I’m a firm believer that resolutions should not be a once a year decision. That being said, I am declaring my latest resolution to update this blog one of many resolutions I will make in 2015.
To begin my blog updates, I’m making the posts more “Alana-like” and adding structure. Each post will include something that has inspired me and an update on my writing.
A SPANISH ARTIST AS MY MUSE
Last night, my husband and I went to a New Year’s Eve dinner at Coqueta in downtown San Francisco. The chef (@chefchiarello) used four Spanish artists (Miro, Dali, Picasso, and Gaudi) as his inspiration and the theme for the night.
Two particular dishes stood out to me. One was an ironic, yet delicious, interpretation of Miro’s Still Life with Old Shoe oil painting. Picture below includes the painting and a server passing out chicken croquette’s from an old shoe.
The second was an translation of a quote by quirky Salvador Dali (the Spanish chef emphasized the accent on the “i”). In Dali’s opinion, purgatory included eating sea urchin and ham. The chef brought the vision to life with dry ice, and I’ll admit, purgatory was tasty. Check out my video on instagram: http://instagram.com/p/xTWnczEOuJ/?modal=true.
I consider myself superstitious (can’t fight the jinx theory!), and I thought it was a nod from the universe that Dali was one of the artists honored at last night’s dinner. Dali is a teacher at Vita Post Mortem Academy in my next young adult, fantasy series about a girl who goes to school taught by spirits. Dali’s character is bizarre and eccentric. His classroom is a collection of clocks stopped at exactly 4:17, the time he died. As a school assignment, he asks the students to decorate their own urn while he has colorful conversations with his old friend / foe Picasso.
I have been brainstorming ideas for a book trailer as well. It would include creepy scenes driving through dark woods, doors creaking, and curtains blowing ominously. I was hoping my cousin Jane would record an unplugged version of Eminem and Rihanna’s song, “The Monster,” and my cousin Melanie would narrate. Fingers crossed they are on board.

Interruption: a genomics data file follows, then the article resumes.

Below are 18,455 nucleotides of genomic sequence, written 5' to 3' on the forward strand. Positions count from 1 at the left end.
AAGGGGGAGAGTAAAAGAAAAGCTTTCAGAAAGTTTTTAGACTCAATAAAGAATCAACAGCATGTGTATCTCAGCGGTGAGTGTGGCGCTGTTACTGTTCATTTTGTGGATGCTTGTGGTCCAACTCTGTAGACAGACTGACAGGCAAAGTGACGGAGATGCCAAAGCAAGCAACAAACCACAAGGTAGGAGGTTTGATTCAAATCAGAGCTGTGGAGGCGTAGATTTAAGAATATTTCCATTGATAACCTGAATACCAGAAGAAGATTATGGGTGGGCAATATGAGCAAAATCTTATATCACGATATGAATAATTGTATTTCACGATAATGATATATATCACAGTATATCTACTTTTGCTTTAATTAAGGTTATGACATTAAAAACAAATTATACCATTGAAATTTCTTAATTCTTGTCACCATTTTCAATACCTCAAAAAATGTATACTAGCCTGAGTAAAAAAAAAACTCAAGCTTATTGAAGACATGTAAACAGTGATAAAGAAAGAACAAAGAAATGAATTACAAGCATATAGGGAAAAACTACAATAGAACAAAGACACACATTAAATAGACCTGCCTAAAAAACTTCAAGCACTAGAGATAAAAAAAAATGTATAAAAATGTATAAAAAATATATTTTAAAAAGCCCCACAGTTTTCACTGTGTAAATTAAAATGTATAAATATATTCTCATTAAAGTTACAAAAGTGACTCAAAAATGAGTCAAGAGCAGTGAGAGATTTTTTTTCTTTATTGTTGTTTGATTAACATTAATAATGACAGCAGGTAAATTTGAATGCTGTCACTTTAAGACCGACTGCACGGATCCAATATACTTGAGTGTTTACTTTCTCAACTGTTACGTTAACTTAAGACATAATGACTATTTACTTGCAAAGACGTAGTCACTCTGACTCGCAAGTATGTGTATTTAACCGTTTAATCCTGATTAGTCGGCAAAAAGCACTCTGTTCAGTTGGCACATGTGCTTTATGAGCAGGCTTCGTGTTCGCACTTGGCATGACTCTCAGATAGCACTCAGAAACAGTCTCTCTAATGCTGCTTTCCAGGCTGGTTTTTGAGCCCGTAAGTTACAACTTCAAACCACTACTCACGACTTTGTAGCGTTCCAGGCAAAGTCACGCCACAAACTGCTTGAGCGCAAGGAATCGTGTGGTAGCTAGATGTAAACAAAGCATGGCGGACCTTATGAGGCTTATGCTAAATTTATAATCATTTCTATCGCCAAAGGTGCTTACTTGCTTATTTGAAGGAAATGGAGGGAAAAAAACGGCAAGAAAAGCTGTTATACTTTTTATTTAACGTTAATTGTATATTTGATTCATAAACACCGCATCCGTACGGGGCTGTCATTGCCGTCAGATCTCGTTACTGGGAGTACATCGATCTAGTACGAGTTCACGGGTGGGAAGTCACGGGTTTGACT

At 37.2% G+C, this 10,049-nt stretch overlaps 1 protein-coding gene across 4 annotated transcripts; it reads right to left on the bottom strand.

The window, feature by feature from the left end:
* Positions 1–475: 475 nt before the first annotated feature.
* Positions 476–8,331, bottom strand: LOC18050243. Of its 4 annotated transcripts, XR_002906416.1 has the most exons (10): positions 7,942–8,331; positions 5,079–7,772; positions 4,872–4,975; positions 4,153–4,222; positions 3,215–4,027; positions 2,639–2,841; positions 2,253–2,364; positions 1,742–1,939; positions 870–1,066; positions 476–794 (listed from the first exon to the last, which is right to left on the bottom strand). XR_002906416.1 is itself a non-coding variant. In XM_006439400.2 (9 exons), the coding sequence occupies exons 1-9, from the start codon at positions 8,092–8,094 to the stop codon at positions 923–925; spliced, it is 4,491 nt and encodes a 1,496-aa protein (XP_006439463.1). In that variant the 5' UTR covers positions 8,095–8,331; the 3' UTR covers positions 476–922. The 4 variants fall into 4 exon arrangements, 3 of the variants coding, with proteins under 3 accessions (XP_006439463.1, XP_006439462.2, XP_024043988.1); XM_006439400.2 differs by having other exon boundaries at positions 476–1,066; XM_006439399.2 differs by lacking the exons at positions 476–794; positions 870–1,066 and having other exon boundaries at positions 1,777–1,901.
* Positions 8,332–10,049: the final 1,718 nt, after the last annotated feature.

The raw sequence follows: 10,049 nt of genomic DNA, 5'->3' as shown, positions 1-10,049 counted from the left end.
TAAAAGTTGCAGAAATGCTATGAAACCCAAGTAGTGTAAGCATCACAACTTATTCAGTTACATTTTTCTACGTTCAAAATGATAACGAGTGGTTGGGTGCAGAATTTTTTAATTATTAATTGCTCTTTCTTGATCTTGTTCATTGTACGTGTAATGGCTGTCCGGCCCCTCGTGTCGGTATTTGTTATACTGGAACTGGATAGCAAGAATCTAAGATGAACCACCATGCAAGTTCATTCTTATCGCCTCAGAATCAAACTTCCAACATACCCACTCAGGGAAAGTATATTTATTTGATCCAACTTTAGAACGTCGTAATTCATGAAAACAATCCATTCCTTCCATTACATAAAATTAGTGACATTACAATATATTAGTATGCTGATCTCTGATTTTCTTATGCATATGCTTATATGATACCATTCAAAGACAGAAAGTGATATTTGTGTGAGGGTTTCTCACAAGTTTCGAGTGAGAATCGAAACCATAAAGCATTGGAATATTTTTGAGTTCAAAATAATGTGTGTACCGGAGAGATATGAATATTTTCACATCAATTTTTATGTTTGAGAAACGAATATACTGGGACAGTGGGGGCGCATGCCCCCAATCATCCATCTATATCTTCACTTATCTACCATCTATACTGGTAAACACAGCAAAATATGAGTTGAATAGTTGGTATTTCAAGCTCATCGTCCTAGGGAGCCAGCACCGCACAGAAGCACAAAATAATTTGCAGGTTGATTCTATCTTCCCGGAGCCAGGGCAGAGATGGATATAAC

I’m friends with the monster that’s under my bed
Get along with the voices inside of my head
You’re trying to save me, stop holding your breath
And you think I’m crazy, yeah, you think I’m crazy
Other than that, I’m still pinning a few pictures to the Pinterest board: https://www.pinterest.com/alanasiegel/afterlife-lessons/
And my editor is reading through my draft. I’m hoping to publish the book in the Spring!
Four plane rides, five diligence meetings, four states, six coffee catch-ups, and one Bat Mitzvah. That’s how I spent my first week of December. I was impressed. Okay, so I wasn’t attacked by monsters, I wasn’t gallivanting around Rome, and I wasn’t traveling on a trireme, but we can’t all be demigods searching for the House of Hades like Percy Jackson’s friends aboard the Argo II.
I did manage to find time to write a few more chapters of my next book series, Bone-Chilling. As I approached the last few chapters, I noticed the characters suffer from time travel whiplash. If you were able to see ghosts, like the main character, Juliandra Winklevoss, you would also have a hard time keeping track of which time period your teachers were from.
She knows one thing for certain, if they teach at Vida Post Mortem Academy, they must be superheroes. President John F. Kennedy, Albert Einstein, William Shakespeare, Eleanor Roosevelt, are just a few of the spirits that make a translucent appearance.
Dead or alive, historic or unknown, traveling or stationary, there are many different types of superheroes. They can make sweeping changes or simply bring a smile to your face. My mom forwarded this picture of one of my favorite dancers from So You Think You Can Dance, Twitch. He is the king of optimistic superheroes.
At the end of the day, one of my favorite reasons to travel is to see my rag-a-muffin cat, Zeus. Named after a Greek God, he too, likes to dress the part. Happy Holidays!
As Halloween approaches, I’ve been thinking a lot about monsters. Ghosts, mummies, and zombies will haunt the streets in a few weeks, scaring children and tricking homeowners for treats, but just like a 9-year old boy in a werewolf costume, is there a little sugar sweet kindness beneath all that blood and gore?
Today’s popular fantasy fiction tells us that sometimes the monsters are the heroes. Perhaps they are actually selfless, innocent victims, fighting their instincts to protect the ones they love. Here’s a few examples.
Lena Duchannes, from the book and movie, Beautiful Creatures by Kami Garcia and Margaret Stohl, is a Caster (in layman’s terms, a witch). Due to a family curse, she will find out if she is a light or dark Caster on her sixteenth birthday, and there is nothing she can do about it. Of course, before all this happens, she falls in love with a non-Caster. Serious trouble.
Witches are bad, but how about aliens? Daemon Black from the book Obsidian by Jennifer L. Armentrout, is the hot, arrogant alien who lives next door. An entire galaxy of enemies want to kill him, and Katy can’t keep her hands off him.
Lastly, I can’t write a blog post about monsters fighting their instincts without including my main squeeze, Edward Cullen from Stephenie Meyer’s Twilight series. Vampires were made to love and kill. Very dramatic.
As I write my next book series about a girl who goes to school in a haunted mansion, I struggle with the definition of monster. Who is the bad guy? Who saves the day? It might be the same person! (Or ghost!) Stayed tuned for more on my Bone-Chilling series.